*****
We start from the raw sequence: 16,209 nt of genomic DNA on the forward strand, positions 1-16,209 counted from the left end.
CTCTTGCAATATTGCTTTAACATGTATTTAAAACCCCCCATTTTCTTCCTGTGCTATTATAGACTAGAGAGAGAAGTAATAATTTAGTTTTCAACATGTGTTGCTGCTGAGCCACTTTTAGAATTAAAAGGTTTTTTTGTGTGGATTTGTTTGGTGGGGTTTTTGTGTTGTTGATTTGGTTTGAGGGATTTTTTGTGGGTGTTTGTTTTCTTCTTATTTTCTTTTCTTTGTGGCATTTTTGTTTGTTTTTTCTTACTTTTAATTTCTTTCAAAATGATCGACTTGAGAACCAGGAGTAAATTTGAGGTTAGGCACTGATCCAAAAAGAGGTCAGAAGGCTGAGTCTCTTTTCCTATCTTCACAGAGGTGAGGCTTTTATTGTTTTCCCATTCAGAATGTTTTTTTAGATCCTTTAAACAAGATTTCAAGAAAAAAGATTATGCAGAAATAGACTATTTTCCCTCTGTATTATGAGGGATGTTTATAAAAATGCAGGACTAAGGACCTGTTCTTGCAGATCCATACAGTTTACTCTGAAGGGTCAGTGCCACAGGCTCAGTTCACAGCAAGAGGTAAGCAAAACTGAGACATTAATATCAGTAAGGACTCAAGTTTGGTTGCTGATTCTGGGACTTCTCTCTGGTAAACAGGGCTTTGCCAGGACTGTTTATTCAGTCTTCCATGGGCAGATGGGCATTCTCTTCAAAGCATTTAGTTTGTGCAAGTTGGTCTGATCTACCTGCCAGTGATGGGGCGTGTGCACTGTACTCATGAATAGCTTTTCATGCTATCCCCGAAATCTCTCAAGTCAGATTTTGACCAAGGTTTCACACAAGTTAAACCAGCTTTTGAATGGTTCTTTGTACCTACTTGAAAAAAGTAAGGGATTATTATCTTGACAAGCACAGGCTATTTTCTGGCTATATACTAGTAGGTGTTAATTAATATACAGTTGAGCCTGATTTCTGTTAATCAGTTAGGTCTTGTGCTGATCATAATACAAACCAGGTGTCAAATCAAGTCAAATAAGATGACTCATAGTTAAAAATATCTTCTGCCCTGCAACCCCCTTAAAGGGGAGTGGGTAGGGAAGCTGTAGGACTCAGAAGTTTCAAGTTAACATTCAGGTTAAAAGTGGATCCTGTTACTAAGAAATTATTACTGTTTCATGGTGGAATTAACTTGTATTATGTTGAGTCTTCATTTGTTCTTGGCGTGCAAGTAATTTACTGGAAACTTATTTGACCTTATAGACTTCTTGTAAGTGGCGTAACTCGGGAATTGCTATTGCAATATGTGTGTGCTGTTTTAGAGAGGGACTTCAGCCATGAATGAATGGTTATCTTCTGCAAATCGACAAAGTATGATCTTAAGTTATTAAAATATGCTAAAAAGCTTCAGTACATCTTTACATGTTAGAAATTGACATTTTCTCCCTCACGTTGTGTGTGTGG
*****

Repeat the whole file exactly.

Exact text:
We start from the raw sequence: 16,209 nt of genomic DNA on the forward strand, positions 1-16,209 counted from the left end.
CTCTTGCAATATTGCTTTAACATGTATTTAAAACCCCCCATTTTCTTCCTGTGCTATTATAGACTAGAGAGAGAAGTAATAATTTAGTTTTCAACATGTGTTGCTGCTGAGCCACTTTTAGAATTAAAAGGTTTTTTTGTGTGGATTTGTTTGGTGGGGTTTTTGTGTTGTTGATTTGGTTTGAGGGATTTTTTGTGGGTGTTTGTTTTCTTCTTATTTTCTTTTCTTTGTGGCATTTTTGTTTGTTTTTTCTTACTTTTAATTTCTTTCAAAATGATCGACTTGAGAACCAGGAGTAAATTTGAGGTTAGGCACTGATCCAAAAAGAGGTCAGAAGGCTGAGTCTCTTTTCCTATCTTCACAGAGGTGAGGCTTTTATTGTTTTCCCATTCAGAATGTTTTTTTAGATCCTTTAAACAAGATTTCAAGAAAAAAGATTATGCAGAAATAGACTATTTTCCCTCTGTATTATGAGGGATGTTTATAAAAATGCAGGACTAAGGACCTGTTCTTGCAGATCCATACAGTTTACTCTGAAGGGTCAGTGCCACAGGCTCAGTTCACAGCAAGAGGTAAGCAAAACTGAGACATTAATATCAGTAAGGACTCAAGTTTGGTTGCTGATTCTGGGACTTCTCTCTGGTAAACAGGGCTTTGCCAGGACTGTTTATTCAGTCTTCCATGGGCAGATGGGCATTCTCTTCAAAGCATTTAGTTTGTGCAAGTTGGTCTGATCTACCTGCCAGTGATGGGGCGTGTGCACTGTACTCATGAATAGCTTTTCATGCTATCCCCGAAATCTCTCAAGTCAGATTTTGACCAAGGTTTCACACAAGTTAAACCAGCTTTTGAATGGTTCTTTGTACCTACTTGAAAAAAGTAAGGGATTATTATCTTGACAAGCACAGGCTATTTTCTGGCTATATACTAGTAGGTGTTAATTAATATACAGTTGAGCCTGATTTCTGTTAATCAGTTAGGTCTTGTGCTGATCATAATACAAACCAGGTGTCAAATCAAGTCAAATAAGATGACTCATAGTTAAAAATATCTTCTGCCCTGCAACCCCCTTAAAGGGGAGTGGGTAGGGAAGCTGTAGGACTCAGAAGTTTCAAGTTAACATTCAGGTTAAAAGTGGATCCTGTTACTAAGAAATTATTACTGTTTCATGGTGGAATTAACTTGTATTATGTTGAGTCTTCATTTGTTCTTGGCGTGCAAGTAATTTACTGGAAACTTATTTGACCTTATAGACTTCTTGTAAGTGGCGTAACTCGGGAATTGCTATTGCAATATGTGTGTGCTGTTTTAGAGAGGGACTTCAGCCATGAATGAATGGTTATCTTCTGCAAATCGACAAAGTATGATCTTAAGTTATTAAAATATGCTAAAAAGCTTCAGTACATCTTTACATGTTAGAAATTGACATTTTCTCCCTCACGTTGTGTGTGTGG